A final challenge is you are never really sure of what chemicals will be produced in certain activities. Welding is a chemical reaction where chemical compounds are consumed and produced. Unless extensive research has been conducted on the exact methods and materials that you are using, you are never sure when you will encounter.

A take home message would be if you can't be sure and want to ensure your safety, err on the side of safety. I used to work in a malt house, in chemistry labs and other industrial environments, and whenever there was a risk of exposure to almost anything, I wore a North 7800 FULL FACE respirator with Defender cartridges (respirators have their own set of challenges (like correct fit, beards prevent proper seals, lung capacity is reduced) and before wearing one, an expert should be consulted). I was routinely in environments with very high chlorine, SO2, and glaciel acetic acid levels. The company I worked for had a lot of liability resting on their shoulders if these safety standards weren't followed, so all our PPE (personal protective equipment) was supplied (safety is not cheap-the respirators were over $300 each).

Sorry for my long-winded post. I'm not a safety expert but I have been trained as a biologist, have worked in chemical labs, was the safety officer at previous jobs, and now work in the commercial/industrial construction industry (safety is paramount at my company and concrete has chromium hexavalent!). I figure if my experience can clarify (of muddy) something or makes someone think more critically about a situation, then I guess it's worth it!

Edited by Sask Mark
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I work at a EVAPCO (Manufacturers of Industrial & Commercial Cooling Equipment that makes water cooling towers, evaporators, etc. Big unit placed on tops of buildings. We do alot of Galv. metal and weld alot of the same.

Our welders use or are supposed to use what is called a defumer. Basically a large vacuum cleaner that sucks in the fumes and filters it. There must be some smaller type of unit that you can buy that does the same thing.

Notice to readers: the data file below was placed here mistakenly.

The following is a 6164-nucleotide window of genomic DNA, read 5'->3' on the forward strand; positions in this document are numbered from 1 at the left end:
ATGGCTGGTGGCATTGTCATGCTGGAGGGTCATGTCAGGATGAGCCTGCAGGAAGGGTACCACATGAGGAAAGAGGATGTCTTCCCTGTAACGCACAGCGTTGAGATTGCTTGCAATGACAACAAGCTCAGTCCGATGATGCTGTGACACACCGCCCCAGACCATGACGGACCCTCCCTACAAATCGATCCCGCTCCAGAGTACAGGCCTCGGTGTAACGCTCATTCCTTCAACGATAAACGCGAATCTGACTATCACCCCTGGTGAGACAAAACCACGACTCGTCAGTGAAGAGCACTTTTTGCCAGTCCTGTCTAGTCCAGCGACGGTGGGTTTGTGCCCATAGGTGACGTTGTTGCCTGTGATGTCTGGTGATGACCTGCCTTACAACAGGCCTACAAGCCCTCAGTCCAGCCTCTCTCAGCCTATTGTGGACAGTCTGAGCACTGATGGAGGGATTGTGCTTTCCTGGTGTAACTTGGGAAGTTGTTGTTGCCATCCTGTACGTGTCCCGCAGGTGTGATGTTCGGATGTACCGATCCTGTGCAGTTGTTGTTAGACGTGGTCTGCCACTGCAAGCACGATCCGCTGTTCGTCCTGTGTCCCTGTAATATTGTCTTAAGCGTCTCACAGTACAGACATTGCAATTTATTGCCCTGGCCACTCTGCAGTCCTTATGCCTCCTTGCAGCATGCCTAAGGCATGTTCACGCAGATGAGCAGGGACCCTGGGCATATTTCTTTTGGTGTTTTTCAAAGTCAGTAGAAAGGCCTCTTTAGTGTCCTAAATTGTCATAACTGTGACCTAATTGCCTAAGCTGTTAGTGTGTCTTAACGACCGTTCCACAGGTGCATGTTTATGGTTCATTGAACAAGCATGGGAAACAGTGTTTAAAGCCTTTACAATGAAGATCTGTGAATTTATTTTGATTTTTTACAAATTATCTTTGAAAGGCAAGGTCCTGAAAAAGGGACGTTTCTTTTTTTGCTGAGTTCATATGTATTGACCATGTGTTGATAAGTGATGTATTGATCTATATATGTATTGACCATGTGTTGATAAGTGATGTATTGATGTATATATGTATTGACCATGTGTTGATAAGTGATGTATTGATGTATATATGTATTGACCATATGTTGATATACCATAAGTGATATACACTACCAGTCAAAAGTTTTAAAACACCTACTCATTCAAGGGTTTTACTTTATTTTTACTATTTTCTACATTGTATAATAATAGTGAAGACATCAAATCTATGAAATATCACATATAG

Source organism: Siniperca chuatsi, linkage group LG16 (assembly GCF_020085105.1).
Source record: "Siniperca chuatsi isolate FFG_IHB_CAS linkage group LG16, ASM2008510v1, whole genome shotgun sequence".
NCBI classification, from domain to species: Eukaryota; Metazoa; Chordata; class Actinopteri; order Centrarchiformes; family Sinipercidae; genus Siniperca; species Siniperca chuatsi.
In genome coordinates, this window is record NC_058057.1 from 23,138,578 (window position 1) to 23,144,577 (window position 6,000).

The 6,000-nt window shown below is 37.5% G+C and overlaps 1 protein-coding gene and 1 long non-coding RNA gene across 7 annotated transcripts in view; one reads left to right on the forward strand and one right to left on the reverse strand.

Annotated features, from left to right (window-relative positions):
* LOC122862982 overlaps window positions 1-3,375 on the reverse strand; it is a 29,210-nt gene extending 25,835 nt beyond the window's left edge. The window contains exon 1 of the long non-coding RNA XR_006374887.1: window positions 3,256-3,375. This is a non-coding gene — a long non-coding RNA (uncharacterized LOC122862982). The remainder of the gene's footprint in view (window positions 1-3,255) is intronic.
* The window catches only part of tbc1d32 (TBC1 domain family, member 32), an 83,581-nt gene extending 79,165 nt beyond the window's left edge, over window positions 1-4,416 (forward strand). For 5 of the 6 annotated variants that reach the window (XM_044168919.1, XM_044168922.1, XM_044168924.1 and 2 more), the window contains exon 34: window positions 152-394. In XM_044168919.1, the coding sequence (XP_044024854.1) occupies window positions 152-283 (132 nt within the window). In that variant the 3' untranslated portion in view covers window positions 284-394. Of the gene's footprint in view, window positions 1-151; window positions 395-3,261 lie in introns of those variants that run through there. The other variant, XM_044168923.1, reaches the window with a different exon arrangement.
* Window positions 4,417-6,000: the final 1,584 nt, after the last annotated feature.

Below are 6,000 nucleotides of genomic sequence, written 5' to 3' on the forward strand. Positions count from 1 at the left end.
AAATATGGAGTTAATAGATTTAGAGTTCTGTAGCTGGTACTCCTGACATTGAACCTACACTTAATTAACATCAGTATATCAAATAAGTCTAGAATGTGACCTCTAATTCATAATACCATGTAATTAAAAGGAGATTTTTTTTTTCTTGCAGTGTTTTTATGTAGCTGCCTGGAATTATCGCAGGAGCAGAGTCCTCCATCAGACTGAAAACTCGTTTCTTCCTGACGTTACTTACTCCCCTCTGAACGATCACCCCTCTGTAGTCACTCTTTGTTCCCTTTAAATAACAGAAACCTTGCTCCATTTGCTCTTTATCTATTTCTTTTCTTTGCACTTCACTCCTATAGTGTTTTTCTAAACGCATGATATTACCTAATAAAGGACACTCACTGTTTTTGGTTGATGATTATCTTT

Also there are welding helmets on the market that have a blower system in them in order to keep the fumes away from you.

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From Wikipedia, the free encyclopedia

"A heavy metal is a member of an ill-defined subset of elements that exhibit metallic properties, which would mainly include the transition metals, some metalloids, lanthanides, and actinides. Many different definitions have been proposed—some based on density, some on atomic number or atomic weight, and some on chemical properties or toxicity.[1] The term heavy metal has been called "meaningless and misleading" in an IUPAC technical report due to the contradictory definitions and its lack of a "coherent scientific basis".[1] There is an alternative term toxic metal, for which no consensus of exact definition exists either.

It commonly refers to any element in the d-block of the periodic table, including zinc, cadmium and mercury. This corresponds to groups 3 to 12 on the periodic table. "

No matter what you call them, the toxic effects of ingesting or inhaling too much zinc or other "heavy metals" are well documented. One would be better served to be more concerned with what effects "heavy metals" have while they are in the body rather than the rate at which they are excreeted from the body.

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  • 1 month later...

I wouldnt ward off milk as a wives tell totally. It is not a cure to the adverse effects of Zinc. I believe it just helps with the nauseua and helps to settle the stoamch a bit. I was posioned by welding galvanized extremely bad as a kid and a tiny wiff of it now days makes me want to puke. I will weld on it but only in front of a fan, outside or with a respirator. I would be more concerned about the cadium, maganese or the other metal vapors that dont stink and we weld under all the time with out thinking about.